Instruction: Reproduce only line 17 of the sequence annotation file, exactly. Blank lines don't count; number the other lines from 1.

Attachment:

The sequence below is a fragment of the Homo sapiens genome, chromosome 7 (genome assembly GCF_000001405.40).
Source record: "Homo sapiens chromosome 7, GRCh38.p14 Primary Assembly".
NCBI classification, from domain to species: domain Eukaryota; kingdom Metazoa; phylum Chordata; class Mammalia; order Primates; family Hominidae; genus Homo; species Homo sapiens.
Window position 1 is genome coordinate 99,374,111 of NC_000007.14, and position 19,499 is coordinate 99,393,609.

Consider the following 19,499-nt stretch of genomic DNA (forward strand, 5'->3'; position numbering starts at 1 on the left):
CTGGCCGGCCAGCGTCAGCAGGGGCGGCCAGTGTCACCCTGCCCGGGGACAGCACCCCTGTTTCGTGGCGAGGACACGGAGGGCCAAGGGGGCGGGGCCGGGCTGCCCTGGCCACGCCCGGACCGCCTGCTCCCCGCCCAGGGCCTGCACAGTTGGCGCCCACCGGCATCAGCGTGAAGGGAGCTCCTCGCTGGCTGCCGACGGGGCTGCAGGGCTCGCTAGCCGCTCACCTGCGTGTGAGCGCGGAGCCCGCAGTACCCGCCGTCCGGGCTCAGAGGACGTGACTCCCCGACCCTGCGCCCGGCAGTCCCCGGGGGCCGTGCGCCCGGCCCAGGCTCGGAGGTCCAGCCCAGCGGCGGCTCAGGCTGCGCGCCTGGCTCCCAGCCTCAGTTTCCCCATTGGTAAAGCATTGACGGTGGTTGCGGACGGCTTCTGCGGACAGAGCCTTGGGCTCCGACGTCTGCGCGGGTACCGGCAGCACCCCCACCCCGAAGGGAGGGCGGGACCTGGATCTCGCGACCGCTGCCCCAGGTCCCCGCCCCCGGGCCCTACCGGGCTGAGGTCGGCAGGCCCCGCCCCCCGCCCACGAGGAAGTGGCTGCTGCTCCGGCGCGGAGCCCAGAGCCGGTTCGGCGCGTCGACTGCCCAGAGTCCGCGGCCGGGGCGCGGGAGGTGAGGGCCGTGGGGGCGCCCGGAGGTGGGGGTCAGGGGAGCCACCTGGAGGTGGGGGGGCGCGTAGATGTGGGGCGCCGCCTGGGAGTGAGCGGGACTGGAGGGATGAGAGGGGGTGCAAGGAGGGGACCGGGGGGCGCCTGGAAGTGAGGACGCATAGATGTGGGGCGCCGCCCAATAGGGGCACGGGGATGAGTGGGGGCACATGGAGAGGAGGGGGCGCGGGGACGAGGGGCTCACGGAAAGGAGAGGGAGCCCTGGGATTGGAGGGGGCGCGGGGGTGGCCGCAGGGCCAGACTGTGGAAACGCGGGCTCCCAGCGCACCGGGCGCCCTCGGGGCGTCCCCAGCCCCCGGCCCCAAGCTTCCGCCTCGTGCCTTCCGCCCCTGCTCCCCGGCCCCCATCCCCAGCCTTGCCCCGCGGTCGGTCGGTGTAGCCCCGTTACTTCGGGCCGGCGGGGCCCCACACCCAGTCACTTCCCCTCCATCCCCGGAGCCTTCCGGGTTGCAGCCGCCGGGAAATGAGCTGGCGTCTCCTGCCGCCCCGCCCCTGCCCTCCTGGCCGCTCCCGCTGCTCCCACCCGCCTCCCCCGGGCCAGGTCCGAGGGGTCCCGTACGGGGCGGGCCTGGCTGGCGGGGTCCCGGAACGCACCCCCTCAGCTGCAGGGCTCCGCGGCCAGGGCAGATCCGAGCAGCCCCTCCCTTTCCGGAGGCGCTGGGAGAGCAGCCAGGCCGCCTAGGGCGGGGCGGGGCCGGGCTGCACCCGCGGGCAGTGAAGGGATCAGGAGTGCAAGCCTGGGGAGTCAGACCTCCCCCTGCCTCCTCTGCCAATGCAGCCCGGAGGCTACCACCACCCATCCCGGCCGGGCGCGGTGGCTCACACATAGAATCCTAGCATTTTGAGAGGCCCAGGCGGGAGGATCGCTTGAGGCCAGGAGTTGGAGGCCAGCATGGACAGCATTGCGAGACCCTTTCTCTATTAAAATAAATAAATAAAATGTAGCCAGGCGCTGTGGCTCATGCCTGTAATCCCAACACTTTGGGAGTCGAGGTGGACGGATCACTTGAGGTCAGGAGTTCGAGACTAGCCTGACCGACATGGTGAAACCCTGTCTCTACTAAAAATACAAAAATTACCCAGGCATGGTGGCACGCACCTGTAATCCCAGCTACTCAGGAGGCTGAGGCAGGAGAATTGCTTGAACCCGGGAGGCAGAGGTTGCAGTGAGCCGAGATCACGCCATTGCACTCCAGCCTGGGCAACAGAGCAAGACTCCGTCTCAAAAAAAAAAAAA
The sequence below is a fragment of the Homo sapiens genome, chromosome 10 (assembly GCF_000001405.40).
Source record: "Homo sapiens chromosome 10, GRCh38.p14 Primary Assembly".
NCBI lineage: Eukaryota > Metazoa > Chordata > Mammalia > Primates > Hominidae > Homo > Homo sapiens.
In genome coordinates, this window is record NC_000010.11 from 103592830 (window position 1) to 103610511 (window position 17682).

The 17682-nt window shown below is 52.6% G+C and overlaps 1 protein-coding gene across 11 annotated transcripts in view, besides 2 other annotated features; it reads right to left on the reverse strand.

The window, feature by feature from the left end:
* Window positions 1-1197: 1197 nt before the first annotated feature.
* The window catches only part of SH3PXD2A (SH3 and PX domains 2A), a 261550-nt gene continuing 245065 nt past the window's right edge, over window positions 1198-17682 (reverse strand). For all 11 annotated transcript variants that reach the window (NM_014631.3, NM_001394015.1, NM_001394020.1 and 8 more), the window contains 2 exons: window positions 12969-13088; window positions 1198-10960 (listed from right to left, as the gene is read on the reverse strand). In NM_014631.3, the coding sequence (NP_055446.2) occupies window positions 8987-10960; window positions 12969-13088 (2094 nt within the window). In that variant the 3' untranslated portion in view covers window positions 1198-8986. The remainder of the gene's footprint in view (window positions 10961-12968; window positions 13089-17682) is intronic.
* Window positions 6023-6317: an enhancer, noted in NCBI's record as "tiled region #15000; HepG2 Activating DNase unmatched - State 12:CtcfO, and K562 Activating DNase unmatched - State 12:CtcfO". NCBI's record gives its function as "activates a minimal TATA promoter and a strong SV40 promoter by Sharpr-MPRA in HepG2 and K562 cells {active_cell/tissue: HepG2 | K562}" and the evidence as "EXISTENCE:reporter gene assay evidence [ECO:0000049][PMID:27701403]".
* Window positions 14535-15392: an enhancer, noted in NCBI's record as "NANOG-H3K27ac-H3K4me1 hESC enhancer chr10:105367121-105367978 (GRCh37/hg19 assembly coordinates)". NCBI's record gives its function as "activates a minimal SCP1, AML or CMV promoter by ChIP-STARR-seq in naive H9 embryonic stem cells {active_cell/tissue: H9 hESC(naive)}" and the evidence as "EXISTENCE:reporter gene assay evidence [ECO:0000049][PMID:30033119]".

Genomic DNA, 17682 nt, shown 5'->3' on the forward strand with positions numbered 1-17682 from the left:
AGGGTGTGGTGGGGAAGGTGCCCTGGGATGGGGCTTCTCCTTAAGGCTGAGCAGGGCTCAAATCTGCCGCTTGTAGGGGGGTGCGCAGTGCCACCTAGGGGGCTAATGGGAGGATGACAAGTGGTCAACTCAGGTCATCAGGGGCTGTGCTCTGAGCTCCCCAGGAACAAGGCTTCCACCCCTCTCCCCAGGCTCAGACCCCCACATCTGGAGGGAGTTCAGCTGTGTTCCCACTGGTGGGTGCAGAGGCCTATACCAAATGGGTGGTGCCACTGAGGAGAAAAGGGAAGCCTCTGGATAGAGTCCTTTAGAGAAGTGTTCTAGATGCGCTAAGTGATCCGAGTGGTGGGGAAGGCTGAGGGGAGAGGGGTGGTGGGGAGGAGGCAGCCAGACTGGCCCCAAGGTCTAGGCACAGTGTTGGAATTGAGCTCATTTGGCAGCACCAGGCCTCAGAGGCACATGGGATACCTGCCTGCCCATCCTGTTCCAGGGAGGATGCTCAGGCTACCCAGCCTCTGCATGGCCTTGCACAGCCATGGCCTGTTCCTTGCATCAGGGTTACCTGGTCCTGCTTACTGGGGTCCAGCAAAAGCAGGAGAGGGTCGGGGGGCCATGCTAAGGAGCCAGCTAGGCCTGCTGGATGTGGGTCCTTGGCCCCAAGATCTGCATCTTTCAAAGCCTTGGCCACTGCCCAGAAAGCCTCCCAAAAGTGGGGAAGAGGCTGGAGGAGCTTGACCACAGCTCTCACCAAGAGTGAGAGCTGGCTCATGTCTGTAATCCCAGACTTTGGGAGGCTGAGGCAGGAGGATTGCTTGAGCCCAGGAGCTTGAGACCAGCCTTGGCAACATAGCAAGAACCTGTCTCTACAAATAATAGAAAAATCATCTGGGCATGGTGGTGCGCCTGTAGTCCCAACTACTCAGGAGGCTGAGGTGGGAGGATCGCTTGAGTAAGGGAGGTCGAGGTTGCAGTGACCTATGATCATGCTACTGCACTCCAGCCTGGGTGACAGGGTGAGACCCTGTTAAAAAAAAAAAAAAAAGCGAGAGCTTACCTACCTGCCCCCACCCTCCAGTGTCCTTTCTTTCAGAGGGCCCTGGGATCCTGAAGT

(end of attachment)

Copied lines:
Genomic DNA, 17682 nt, shown 5'->3' on the forward strand with positions numbered 1-17682 from the left: